What’s the Most Efficient Roof Material?
Eventually, during the life of a home, the roof will need to be replaced. Depending on the material, a roof’s longevity can vary from 20 years to nearly half a century! However, damage from hail, the weather (think snow!) and even natural disasters (like hurricane) can decrease the lifespan of a roof.
What’s the most efficient roof material? For some homeowners the bigger question might be, “what’s the most budget efficient material?”
A new roof is also a major investment. HomeAdvisor notes that while the average cost of a new roof is around $8,000, the replacement cost can be as low as $1,000 (on the low end) or as much as $45,000. Location, roof material, labor price and the square footage of the home can affect the final bill of this major home improvement endeavor. The pitch and code requirements as well as home details like a chimney or a skylight can affect the price, too, according to HomeAdvisor.
For homeowners looking to maximize energy efficiency, the most efficient roof material might be metal. The reason, according to Direct Energy, is due to the fact that metal reflects the sun…deflecting the heat away from the home. Asphalt shingles, on the other hand, absorb heat. Metal, slate and even tile roofs will last longer, too; these materials might not need to be replaced for 50 years! Metal roofs range in price, from around $5,000 to almost $14,000.
The Most Budget Efficient Roof
While metal roofs might be the more energy efficient choice, they aren’t the cheapest. For homeowners on a budget, the preference may be to choose the most cost efficient material possible. So what’s the cheapest material for a new roof?
The winner for the cheapest roof material would be the standard asphalt shingles! This is the material that decorates the top of many homes across the country. HomeAdvisor notes that “Asphalt shingles range from $100 to $150 per square (or 100 square feet).” Metal, however, costs three to more than 10 times more than asphalt shingles.
What about Other Options?
Asphalt shingle and metal aren’t the only options for roofing materials available to homeowners. Concrete/clay tiles, slate, wood shingles/shakes, and even synthetic materials are other options to consider. Wood can last about three decades, and cement can last a quarter of a century.
As for the pricing, these materials are more expensive than basic shingles. Modernize Home Services reports: “You can expect to pay $4.50 to $9.00 per sq. foot or $450 to $900 per square for wood shingles when installed on a standard sized single story home.”
According to HomeAdvisor, tile roofs can run from $7,744 to more than $22,000, with the average cost being more than $14,000. The site notes that this breaks down to about $8 to $24 per square foot. Tiles are more expensive than wood.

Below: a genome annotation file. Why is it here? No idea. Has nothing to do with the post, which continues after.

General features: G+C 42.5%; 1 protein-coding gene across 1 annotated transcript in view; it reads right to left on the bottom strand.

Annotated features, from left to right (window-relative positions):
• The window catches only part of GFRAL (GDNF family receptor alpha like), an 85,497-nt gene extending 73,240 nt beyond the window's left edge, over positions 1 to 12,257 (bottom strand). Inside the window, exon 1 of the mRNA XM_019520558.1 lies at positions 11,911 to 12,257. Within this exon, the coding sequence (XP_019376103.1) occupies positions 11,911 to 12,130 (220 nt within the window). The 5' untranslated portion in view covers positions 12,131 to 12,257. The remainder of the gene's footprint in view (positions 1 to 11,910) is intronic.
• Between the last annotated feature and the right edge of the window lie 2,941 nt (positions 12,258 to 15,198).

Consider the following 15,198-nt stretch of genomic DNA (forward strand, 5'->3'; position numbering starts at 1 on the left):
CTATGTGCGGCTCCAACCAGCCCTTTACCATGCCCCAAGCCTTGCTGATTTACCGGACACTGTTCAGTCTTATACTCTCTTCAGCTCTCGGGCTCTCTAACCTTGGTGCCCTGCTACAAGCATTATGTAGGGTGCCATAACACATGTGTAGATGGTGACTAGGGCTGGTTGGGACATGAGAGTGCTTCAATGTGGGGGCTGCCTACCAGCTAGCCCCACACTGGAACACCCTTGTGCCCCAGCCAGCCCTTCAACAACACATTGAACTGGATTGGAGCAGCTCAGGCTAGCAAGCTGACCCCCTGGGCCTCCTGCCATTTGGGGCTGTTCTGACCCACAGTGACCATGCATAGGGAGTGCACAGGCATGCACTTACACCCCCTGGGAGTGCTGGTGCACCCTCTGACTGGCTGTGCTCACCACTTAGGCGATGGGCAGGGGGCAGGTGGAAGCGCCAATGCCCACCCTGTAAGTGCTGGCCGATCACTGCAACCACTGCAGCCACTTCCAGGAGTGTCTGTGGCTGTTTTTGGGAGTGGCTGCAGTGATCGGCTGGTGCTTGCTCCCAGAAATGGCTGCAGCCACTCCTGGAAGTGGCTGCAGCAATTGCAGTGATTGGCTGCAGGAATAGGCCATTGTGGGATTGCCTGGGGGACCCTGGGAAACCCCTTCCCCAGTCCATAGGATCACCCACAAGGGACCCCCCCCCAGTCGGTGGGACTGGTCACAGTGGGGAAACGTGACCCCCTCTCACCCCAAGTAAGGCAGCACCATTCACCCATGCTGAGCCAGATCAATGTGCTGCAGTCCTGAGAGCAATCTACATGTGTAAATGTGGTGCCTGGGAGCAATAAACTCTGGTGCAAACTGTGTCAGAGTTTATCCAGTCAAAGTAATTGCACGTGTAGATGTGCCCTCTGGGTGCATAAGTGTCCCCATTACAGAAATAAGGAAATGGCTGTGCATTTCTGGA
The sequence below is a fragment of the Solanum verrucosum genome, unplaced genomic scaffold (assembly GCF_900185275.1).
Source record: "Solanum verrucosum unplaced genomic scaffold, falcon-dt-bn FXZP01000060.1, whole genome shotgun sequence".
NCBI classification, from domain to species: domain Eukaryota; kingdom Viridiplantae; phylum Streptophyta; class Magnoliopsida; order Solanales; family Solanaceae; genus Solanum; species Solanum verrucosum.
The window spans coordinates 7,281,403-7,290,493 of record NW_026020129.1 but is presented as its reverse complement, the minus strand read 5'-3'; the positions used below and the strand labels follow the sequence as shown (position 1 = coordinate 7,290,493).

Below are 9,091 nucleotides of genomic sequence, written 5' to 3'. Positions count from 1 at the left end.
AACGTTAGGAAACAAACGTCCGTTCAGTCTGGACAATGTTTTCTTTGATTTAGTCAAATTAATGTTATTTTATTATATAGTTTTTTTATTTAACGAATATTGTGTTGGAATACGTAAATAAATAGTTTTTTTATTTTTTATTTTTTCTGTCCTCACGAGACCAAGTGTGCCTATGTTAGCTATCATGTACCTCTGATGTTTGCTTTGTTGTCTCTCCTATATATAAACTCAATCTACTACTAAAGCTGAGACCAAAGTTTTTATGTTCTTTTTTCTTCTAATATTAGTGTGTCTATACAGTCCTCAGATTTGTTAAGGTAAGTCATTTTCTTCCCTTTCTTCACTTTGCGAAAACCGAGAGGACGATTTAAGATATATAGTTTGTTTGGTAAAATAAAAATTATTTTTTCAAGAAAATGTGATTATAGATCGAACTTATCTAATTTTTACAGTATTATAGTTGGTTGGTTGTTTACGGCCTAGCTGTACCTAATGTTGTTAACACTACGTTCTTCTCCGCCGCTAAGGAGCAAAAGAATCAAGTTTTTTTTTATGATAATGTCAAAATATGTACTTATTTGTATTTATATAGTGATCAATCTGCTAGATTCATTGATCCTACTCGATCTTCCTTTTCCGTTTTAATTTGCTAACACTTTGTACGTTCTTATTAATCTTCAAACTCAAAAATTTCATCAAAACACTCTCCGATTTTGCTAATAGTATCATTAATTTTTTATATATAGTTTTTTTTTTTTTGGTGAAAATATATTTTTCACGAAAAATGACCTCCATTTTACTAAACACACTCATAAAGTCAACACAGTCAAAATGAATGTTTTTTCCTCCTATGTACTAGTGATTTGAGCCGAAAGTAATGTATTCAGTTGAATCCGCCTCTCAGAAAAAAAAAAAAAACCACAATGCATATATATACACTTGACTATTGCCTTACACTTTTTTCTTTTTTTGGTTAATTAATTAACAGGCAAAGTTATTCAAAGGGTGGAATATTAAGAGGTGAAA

Solar Panel Roofs
While metal roofing as a full roof material is the most energy efficient, homeowners also can install solar panel roofs. Some homeowners may install only a few panels, although, other homeowners may use them to comprise the whole roof. In fact, Tesla has made a solar roof that “replaces your existing roof.” The roof then can be used as the energy source for your home.
Since the roof creates a source of home energy, it would, technically, bump metal as the most energy efficient of roof materials. But is this material durable? Tesla’s roof comes with a 25-year warranty (for tile and power…and “weatherization”). The price might be an issue, though. The site electrek reported that a homeowner sent them a quote from Tesla for a solar roof, and the cost was a little electrifying:
“For a 9.45 kW system on a 1,862 square foot roof, Tesla is charging $64,634 for the solar roof, along with $10,050 for a Powerwall, and another $10,630 for roof and site repairs.
It adds up to a shocking total of $85,314 for the entire solar roof system and work.”
However, the site noted that this particular homeowner had requested more tiles with solar capabilities and that this likely increased the cost.
Budget Efficient or Energy Efficient?
For many homeowners, the budget isn’t bottomless. For this reason, choosing the most energy efficient roof and splurging on the Tesla Solar Roof probably isn’t an option. For any home improvement project, unless the budget is unlimited, homeowners will be forced to make choices. They may have to select a budget-friendly material like standard asphalt shingles if they cannot afford premium materials.
However, for homeowners with a larger budget, it may make sense to choose an energy efficient option like metal. Slate or even wood could be great mid-range options, too, as these materials both provide longevity.
Homeowners should keep in mind that choosing a roof with a longer lifespan also could help save energy in more abstract ways. Roofs that need to be replaced more result in the use of more labor and more materials over time, which impacts our carbon footprint. If you need to replace your roof, opt for the best material for your budget and focus on the longevity of the material, too. If you can upgrade to a solar roof, you also could greatly reduce your energy costs by using the roof as your power source!